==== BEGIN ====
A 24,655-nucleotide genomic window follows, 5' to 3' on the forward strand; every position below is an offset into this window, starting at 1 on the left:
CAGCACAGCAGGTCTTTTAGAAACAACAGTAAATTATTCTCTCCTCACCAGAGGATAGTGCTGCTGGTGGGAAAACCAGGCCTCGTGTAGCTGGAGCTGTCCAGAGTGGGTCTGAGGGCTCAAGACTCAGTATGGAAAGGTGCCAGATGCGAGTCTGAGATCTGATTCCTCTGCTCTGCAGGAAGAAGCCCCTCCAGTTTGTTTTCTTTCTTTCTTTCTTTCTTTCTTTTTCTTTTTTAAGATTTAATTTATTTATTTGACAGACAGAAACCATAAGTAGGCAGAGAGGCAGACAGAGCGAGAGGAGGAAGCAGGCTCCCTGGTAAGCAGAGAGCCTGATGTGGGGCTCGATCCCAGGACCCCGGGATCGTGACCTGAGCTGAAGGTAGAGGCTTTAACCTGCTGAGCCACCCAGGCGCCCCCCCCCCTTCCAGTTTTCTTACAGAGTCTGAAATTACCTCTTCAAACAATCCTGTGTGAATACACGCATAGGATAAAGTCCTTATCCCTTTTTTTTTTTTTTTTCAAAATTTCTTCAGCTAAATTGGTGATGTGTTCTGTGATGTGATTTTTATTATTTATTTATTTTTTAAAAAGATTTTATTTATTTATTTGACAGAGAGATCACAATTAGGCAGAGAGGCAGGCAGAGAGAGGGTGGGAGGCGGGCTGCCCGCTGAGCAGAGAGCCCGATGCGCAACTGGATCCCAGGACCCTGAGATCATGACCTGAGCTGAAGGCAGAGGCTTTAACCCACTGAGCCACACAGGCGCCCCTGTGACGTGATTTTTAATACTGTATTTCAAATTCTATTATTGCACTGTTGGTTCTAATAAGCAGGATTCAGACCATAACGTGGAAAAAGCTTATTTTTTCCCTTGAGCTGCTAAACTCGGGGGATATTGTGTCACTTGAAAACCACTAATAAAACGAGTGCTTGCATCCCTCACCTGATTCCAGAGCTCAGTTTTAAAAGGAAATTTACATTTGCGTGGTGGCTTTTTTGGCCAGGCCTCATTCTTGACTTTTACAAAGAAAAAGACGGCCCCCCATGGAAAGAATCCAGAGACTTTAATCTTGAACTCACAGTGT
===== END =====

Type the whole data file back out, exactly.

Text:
A 24,655-nucleotide genomic window follows, 5' to 3' on the forward strand; every position below is an offset into this window, starting at 1 on the left:
CAGCACAGCAGGTCTTTTAGAAACAACAGTAAATTATTCTCTCCTCACCAGAGGATAGTGCTGCTGGTGGGAAAACCAGGCCTCGTGTAGCTGGAGCTGTCCAGAGTGGGTCTGAGGGCTCAAGACTCAGTATGGAAAGGTGCCAGATGCGAGTCTGAGATCTGATTCCTCTGCTCTGCAGGAAGAAGCCCCTCCAGTTTGTTTTCTTTCTTTCTTTCTTTCTTTCTTTTTCTTTTTTAAGATTTAATTTATTTATTTGACAGACAGAAACCATAAGTAGGCAGAGAGGCAGACAGAGCGAGAGGAGGAAGCAGGCTCCCTGGTAAGCAGAGAGCCTGATGTGGGGCTCGATCCCAGGACCCCGGGATCGTGACCTGAGCTGAAGGTAGAGGCTTTAACCTGCTGAGCCACCCAGGCGCCCCCCCCCCTTCCAGTTTTCTTACAGAGTCTGAAATTACCTCTTCAAACAATCCTGTGTGAATACACGCATAGGATAAAGTCCTTATCCCTTTTTTTTTTTTTTTTCAAAATTTCTTCAGCTAAATTGGTGATGTGTTCTGTGATGTGATTTTTATTATTTATTTATTTTTTAAAAAGATTTTATTTATTTATTTGACAGAGAGATCACAATTAGGCAGAGAGGCAGGCAGAGAGAGGGTGGGAGGCGGGCTGCCCGCTGAGCAGAGAGCCCGATGCGCAACTGGATCCCAGGACCCTGAGATCATGACCTGAGCTGAAGGCAGAGGCTTTAACCCACTGAGCCACACAGGCGCCCCTGTGACGTGATTTTTAATACTGTATTTCAAATTCTATTATTGCACTGTTGGTTCTAATAAGCAGGATTCAGACCATAACGTGGAAAAAGCTTATTTTTTCCCTTGAGCTGCTAAACTCGGGGGATATTGTGTCACTTGAAAACCACTAATAAAACGAGTGCTTGCATCCCTCACCTGATTCCAGAGCTCAGTTTTAAAAGGAAATTTACATTTGCGTGGTGGCTTTTTTGGCCAGGCCTCATTCTTGACTTTTACAAAGAAAAAGACGGCCCCCCATGGAAAGAATCCAGAGACTTTAATCTTGAACTCACAGTGT